NASA Fly-By at the George Observatory

At the end of November, the Space Shuttle Endeavor made its way back to Earth – and was rerouted to a base in California due to poor weather at Kennedy Space Center. To get the shuttle back to Florida and ready for its next trip to space, it was piggybacked on a modified 747 and flown cross-country on Dec. 11. When it passed over Houston, a science class taking place at the Museum’s George Observatory had a front row seat as it flew overhead. Here’s what Astronomer Barbara Wilson had to say about the experience:

IMG_3949crop
A photo of the shuttle – flown on the back of a modified 747 –
passing over the George Observatory in Brazos Bend State Park.

George Observatory/HMNS staff received this communication from NASA pilot Triple Nickel.

“For those who care the Shuttle landed in Ft Worth, if the weather is good Thursday the 747 will fly from Ft Worth down to JSC for a flyby and then back to Barksdale AFB.”

Then we received another notice from Flight Director Chuck Shaw of the actual flight path and times.  We watched the flight path on the Internet and figured out when the 747 with shuttle piggybacked on top would pass over the George Observatory,  all of the students and their Moms went up with us to the main observatory deck and we heard the plane first then saw it pass directly over the George Observatory at very low altitude.

Our home school students were here today taking a class on Origins of Flight and a Challenger Mission. 20 students were thrilled to get to see the Shuttle piggybacked on the 747!

The pictures are of the Space Shuttle being transported to NASA at 11:55 am today 12/11/08 and were taken by Laurie Knight, mother of two students attending classes. Thanks Laurie.

You can see more of Laurie’s photos (plus lots of other fabulous visitor-submitted photos of the Museum and its satellites) at the Houston Museum of Natural Science pool on Flickr or on Barbara’s Flickr photostream. You can also see another amazing closeup shot of how the 747 and the shuttle were piggybacked, taken by AlphaTangoBravo when the 747 came closer to the ground, here.

Teachers Cutting Up in the Classroom?

Life is beginning to get “back to normal” in the basement of the Museum post-Ike.   I’ve missed listening to the constant hum of children in our hallways - it really seemed like a different place without them.  I’m enjoying listening to the school groups right now, buzzing outside my door as I peruse the great photographs we took at our Exxon Mobil Teacher Workshop last night and write my blog.

The teacher training we had last night was awesome!  We were lucky to have a super-fun group of teachers.  They discovered how dissection is not just for “big kids” anymore.  We had teachers that teach pre-k and teachers that teach high school, and everyone left with great hands-on experiences and ideas for their classrooms.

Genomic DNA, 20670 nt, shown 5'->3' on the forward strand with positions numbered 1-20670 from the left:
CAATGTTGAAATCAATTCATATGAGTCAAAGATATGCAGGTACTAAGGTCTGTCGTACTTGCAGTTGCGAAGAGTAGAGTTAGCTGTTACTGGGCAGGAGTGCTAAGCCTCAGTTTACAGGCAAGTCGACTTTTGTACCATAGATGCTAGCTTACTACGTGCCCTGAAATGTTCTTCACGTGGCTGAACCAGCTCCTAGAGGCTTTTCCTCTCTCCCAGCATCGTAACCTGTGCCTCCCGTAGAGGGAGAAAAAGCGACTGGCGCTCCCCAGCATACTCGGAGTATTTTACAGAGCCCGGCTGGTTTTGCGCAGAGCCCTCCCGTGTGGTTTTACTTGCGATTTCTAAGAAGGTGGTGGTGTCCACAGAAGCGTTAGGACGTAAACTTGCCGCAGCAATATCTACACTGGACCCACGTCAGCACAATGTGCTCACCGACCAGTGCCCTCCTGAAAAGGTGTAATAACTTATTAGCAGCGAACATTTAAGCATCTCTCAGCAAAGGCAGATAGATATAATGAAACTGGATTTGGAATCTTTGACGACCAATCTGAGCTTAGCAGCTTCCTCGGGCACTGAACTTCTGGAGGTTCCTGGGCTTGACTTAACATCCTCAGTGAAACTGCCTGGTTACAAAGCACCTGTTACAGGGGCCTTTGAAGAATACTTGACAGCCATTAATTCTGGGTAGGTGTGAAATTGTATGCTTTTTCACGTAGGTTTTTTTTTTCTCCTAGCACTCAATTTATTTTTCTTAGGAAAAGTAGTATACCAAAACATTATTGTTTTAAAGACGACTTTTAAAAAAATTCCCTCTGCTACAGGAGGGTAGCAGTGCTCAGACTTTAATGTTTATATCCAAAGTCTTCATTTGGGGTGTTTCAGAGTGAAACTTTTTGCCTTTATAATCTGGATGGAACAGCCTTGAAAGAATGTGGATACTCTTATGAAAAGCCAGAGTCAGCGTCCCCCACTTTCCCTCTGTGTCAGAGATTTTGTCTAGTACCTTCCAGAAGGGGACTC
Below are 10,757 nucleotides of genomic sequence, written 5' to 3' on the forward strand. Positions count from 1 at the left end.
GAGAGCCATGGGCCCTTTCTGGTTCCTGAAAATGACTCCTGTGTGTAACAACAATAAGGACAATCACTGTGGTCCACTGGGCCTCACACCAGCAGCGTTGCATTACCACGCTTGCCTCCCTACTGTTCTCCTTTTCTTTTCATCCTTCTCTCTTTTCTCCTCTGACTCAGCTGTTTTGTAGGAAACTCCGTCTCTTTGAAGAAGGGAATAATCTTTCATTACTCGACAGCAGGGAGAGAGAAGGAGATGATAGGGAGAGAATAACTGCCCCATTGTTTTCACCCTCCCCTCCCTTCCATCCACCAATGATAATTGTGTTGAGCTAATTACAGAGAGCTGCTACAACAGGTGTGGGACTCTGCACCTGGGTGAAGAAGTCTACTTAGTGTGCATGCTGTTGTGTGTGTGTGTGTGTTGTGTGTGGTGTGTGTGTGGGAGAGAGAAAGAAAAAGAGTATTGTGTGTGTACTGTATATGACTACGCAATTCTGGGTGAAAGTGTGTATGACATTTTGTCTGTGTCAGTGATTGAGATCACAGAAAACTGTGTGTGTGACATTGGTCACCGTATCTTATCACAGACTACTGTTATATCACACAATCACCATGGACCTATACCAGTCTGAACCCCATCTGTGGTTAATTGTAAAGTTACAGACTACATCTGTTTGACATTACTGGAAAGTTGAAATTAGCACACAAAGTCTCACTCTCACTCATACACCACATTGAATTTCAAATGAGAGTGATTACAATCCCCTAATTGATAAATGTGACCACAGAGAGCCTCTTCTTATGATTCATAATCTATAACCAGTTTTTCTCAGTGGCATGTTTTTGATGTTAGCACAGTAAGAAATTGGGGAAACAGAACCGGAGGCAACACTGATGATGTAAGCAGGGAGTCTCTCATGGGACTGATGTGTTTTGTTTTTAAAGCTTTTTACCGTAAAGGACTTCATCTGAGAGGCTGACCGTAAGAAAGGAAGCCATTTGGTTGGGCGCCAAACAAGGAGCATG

The fun began by learning the anatomical terms you need to know for dissection.  Check out how teachers learned these tiresome terms in an amazingly fun way!  What a better way to excite your students than letting them bring a stuffed animal from home to label with fancy science terms?  Do you know where your posterior is?  I’ll give you a hint, I bet your sitting on it right now!

Then came the pickles.  Say what?  Yes, pickles.  Teachers practiced using dissection tools such as scissors, scalpels, tweezers, and probes, as they dissected a jumbo pickle.  Look at what a rockin’ job this teacher is doing with this pickle.  Don’t laugh, I bet you can’t find the dorsal side of a pickle!   

Did you know you can dissect a flower?  All you need is a flower and your bare hands.  Check out the flower parts this teacher is finding.  Do you know a petal from a pistil? 

Then things really got juicy, no, really, they did.  Squids for everyone!  Teachers got their own squid to dissect as Nicole Temple (Director of Youth Education) dissected a larger fresh squid from the Asian Market.  The teachers in this picture look very engaged.  Hey, check out the size of the chromatophores on this squid!

The teachers finished up the night by quickly dissecting an egg.  These smart teachers now know their albumen from their chalazae.  Can you say the same for yourself?

Science Doesn’t Sleep (8.19.08)

Hungry dolphin
He really knows himself.
Creative Commons License photo credit: robertpaulyoung

So here’s what went down after you logged off.

I reflect, therefore, I am: commonly known in elephants, dolphins and great apes, self-recognition has long been deemed a key determinate of advanced cognitive abilities in animals. Now, we’ve discovered that magpies can do it.

Back to school: kids are still savoring the last days of summer, but teachers spending their first days back at HMNS, soaking up science and learning ways to use the exhibits here to bring science to life for their students next year.

Another humpback whale is lost; this time, a calf, in the waters outside Sydney. It’s bonded to a yacht, and if an adult female doesn’t come by soon, it may not survive.

No wonder bees are dying in record numbers: their hives are filled with pesticides.

Coming soon – Robots: part of a balanced diet.

The 1918 flu epidemic killed between 20 – 100 million people worldwide; survivors of the epidemic alive today still have circulating antibodies to the disease, 80 90 years later.

An old wive’s tale that’s somewhat true: severe morning sickness increases the possibility of delivering a baby girl.